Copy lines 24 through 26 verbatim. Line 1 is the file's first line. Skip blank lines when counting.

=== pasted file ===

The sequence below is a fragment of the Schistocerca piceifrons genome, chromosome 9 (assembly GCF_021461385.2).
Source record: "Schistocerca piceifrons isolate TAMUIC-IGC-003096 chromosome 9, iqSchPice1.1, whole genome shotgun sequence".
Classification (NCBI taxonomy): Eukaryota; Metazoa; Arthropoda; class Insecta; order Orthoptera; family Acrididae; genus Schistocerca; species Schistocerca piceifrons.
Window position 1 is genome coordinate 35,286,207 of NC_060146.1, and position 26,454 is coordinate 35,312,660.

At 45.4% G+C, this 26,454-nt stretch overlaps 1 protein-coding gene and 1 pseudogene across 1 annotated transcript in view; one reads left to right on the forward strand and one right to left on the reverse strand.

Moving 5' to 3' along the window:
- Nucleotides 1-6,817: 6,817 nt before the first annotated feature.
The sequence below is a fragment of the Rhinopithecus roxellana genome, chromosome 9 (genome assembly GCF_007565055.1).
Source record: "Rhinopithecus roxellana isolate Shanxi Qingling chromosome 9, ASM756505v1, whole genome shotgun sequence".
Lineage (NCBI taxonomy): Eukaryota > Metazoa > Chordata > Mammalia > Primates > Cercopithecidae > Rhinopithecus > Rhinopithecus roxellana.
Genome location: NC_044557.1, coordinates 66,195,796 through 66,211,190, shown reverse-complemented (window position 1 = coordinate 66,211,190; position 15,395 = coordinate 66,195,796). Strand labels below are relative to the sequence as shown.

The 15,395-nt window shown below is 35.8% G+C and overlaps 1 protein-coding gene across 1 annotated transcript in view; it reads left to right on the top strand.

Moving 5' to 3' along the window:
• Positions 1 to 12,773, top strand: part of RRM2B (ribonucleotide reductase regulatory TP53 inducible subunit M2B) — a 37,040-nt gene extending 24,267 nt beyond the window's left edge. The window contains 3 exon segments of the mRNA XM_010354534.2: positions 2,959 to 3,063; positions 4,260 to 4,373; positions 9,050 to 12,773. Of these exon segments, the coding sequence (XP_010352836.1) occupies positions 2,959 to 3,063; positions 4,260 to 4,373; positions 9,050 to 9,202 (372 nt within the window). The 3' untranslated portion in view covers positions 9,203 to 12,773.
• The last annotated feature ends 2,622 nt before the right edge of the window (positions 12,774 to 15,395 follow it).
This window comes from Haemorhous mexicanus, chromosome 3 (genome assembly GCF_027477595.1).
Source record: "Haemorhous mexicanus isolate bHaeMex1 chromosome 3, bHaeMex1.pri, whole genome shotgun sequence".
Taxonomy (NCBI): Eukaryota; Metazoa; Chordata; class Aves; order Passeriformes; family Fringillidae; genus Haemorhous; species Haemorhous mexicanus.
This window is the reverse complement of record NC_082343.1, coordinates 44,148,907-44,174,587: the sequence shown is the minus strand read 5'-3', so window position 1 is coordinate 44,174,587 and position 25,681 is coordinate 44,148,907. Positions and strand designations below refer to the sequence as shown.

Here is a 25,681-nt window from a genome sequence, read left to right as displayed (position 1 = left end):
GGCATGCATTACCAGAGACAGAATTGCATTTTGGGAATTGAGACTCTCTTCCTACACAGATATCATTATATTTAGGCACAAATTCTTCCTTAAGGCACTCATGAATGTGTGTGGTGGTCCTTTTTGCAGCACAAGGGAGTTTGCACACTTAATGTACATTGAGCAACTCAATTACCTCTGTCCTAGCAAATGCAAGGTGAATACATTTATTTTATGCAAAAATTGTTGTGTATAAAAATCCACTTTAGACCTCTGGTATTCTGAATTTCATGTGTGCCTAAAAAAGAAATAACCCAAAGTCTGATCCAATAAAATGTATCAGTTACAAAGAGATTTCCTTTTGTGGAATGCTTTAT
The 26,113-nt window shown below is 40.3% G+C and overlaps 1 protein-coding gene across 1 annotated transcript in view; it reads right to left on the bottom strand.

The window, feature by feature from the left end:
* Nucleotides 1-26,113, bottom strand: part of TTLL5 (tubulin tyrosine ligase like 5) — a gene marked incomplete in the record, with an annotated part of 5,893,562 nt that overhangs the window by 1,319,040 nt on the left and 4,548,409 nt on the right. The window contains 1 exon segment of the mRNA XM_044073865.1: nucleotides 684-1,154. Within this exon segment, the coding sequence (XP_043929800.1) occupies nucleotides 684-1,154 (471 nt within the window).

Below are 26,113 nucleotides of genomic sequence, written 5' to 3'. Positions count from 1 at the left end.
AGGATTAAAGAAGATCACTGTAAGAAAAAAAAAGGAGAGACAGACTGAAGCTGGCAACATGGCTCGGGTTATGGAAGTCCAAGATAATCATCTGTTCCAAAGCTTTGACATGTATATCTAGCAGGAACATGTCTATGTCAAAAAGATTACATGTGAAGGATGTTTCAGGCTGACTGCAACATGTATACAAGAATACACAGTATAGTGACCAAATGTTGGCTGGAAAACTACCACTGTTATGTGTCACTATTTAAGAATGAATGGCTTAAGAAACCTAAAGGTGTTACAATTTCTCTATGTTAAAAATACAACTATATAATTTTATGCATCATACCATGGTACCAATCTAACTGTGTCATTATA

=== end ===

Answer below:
* Nucleotides 1-26,113, bottom strand: part of TTLL5 (tubulin tyrosine ligase like 5) — a gene marked incomplete in the record, with an annotated part of 5,893,562 nt that overhangs the window by 1,319,040 nt on the left and 4,548,409 nt on the right. The window contains 1 exon segment of the mRNA XM_044073865.1: nucleotides 684-1,154. Within this exon segment, the coding sequence (XP_043929800.1) occupies nucleotides 684-1,154 (471 nt within the window).

Below are 26,113 nucleotides of genomic sequence, written 5' to 3'. Positions count from 1 at the left end.
AGGATTAAAGAAGATCACTGTAAGAAAAAAAAAGGAGAGACAGACTGAAGCTGGCAACATGGCTCGGGTTATGGAAGTCCAAGATAATCATCTGTTCCAAAGCTTTGACATGTATATCTAGCAGGAACATGTCTATGTCAAAAAGATTACATGTGAAGGATGTTTCAGGCTGACTGCAACATGTATACAAGAATACACAGTATAGTGACCAAATGTTGGCTGGAAAACTACCACTGTTATGTGTCACTATTTAAGAATGAATGGCTTAAGAAACCTAAAGGTGTTACAATTTCTCTATGTTAAAAATACAACTATATAATTTTATGCATCATACCATGGTACCAATCTAACTGTGTCATTATA